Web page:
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New post 02 Jun 2014, 01:11
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aditya8062 wrote:
Quote:
Forget all women who have been married once - at whatever age. Say, in the year 1994, there were 1000 females of each marriageable age who were unmarried i.e. there were 1000 16 yr olds ... 1000 30 yr olds and so on till say 1000 80 yr olds. Every year, out of each of these 1000, 110 get married. So out of the 1000 16 yr olds, 110 would get married in 1994, Out of 1000 17 yr olds, 110 would get married in 1994 and so on...


i am not sure as why u have considered such interpretation. no where in the passage it is mentioned that we have to consider 1000 girls 16 years old ,1000 girls 17 years old .
on the contrary the marriage rate is talking of women in general over 16 years who are getting married for the first time. the rate (as defined) is talking of per thousand of women who are getting married in a year !!
lets say there are 100000 women over 16 years then as per that rate 11000 women must have married in the year 1962


Note that I specifically mentioned that I am going to take a very simplistic situation to highlight the logic. It doesn't matter whether there are 1000 16 yr olds or 10,000 etc. In its simplest form, think of a society where 1000 girls are born every year and 1000 80 yr old women die every year. Every year, each girl/woman increases one year in age and there are always 1000 women of every age. Looking at the rate as is done in this question, if the age of marriage is delayed, it will reduce the rate of marriage even though the actual rate within the marriageable age (say 30 to 80) might stay the same.
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Re: UCLA Sociologist: Between 1962 and 2012, the marriage rate (that is th  [#permalink]

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New post 02 Jun 2014, 02:36
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But what is happening in 2014? Say, the age of marriage has gone up to 30 yrs. Now the 16 to 29 yr old unmarried women are not marrying. Only women in the ages of 30 to 80 are getting married. Now the 1000 16 yr olds, 1000 17 yr olds etc are not getting married. Out of the 30 yr olds and above,110 women of every 1000 are still getting married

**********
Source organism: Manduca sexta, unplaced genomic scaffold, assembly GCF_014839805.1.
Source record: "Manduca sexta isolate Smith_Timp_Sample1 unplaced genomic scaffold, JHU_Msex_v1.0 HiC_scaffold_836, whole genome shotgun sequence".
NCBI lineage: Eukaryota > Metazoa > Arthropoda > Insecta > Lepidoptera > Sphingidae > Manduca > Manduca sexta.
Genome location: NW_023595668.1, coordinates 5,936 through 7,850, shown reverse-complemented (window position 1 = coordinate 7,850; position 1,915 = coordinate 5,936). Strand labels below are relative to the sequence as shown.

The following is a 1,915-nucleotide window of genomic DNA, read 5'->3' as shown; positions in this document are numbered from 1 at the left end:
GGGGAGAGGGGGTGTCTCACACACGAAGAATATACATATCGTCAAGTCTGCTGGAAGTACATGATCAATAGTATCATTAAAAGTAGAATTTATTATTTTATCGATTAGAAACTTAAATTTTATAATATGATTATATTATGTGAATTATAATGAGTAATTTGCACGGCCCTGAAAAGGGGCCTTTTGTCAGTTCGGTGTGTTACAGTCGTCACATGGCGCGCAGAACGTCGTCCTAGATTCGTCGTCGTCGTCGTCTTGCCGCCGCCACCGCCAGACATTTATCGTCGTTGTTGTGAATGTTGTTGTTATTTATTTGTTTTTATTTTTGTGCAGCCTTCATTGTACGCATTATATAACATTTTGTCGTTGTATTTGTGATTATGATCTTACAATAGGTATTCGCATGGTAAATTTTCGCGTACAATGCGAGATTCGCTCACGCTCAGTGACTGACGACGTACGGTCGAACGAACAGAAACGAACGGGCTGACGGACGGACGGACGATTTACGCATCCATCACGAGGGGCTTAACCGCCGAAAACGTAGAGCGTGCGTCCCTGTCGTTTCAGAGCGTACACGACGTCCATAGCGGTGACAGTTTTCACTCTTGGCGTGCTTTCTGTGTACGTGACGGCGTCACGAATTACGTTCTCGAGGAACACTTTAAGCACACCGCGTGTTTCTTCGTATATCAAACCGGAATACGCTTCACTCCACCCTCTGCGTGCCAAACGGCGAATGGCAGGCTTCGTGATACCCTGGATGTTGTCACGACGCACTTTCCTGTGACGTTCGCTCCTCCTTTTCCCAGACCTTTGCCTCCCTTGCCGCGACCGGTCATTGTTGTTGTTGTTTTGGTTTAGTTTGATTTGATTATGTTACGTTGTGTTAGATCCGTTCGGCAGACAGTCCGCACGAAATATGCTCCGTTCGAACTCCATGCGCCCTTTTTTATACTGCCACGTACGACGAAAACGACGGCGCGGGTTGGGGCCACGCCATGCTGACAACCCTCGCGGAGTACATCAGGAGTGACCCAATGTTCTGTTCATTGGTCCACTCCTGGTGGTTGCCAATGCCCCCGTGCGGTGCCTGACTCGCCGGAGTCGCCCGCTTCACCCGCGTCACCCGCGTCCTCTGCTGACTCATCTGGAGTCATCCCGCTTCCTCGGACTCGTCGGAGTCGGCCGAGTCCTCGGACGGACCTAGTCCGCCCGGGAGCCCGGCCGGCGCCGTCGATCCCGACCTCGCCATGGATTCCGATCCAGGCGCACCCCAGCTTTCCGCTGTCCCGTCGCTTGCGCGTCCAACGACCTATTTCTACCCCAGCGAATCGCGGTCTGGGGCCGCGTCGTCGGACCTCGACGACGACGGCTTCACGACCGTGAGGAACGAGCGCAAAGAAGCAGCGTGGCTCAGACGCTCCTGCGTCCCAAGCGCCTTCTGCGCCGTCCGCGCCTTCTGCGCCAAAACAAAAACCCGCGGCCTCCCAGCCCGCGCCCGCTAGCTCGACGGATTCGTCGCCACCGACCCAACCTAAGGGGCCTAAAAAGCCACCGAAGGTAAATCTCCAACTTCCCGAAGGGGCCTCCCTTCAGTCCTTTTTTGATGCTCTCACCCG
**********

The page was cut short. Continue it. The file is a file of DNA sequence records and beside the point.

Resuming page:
why the rate in 2014 will remain constant per 1000 in each category?
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Re: UCLA Sociologist: Between 1962 and 2012, the marriage rate (that is th  [#permalink]

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New post 02 Jun 2014, 15:10
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Dear aditya8062,
I am happy to respond to your private message. :-) I see you already have gotten some explanations from the brilliant Karishma. I will explain as best I can.

This is a very well written question, and the answer is very tricky to understand.

Let's say that in the 1960s, up to 1992, the average marrying age was 20. Let's say, for simplicity that the average marrying age in 2012 is 35. Now, think about all the women in the 20-35 age range. In 1962, many of them would be married already, and the many of the one who hadn't been married yet would be trying to get married ---- if the average marrying age was 20, then a 28-year-old unmarried woman would be worried and feel pressure to get married, and so many of the unmarried women in the 20-35 range would be apt to get married.

Now, fast-forward to 2012. In 2012, most of the women in the 20-35 range are unmarried, and there's no social pressure to get married at this "young" age, because at this point, people tend to get married at 35. So there would be very little incentive for people to "rush" to get married, and the percentage of women in this age bracket now would have a very low marriage rate --- not because they never plan to get married, but because they plan to get married later, when they are 35.

Another way to say this is --- if women on average get married later, then each woman spends a greater fraction of her life unmarried. If every woman spends a greater fraction of her life unmarried, that increases the total number of unmarried women alive at any one time. If the number of marriages stays the same, and the number of unmarried women alive at any one time increases, then the rate (marriages/unmarried women) will decrease --- make a denominator bigger, and the fraction decreases, even when the numerator stays constant.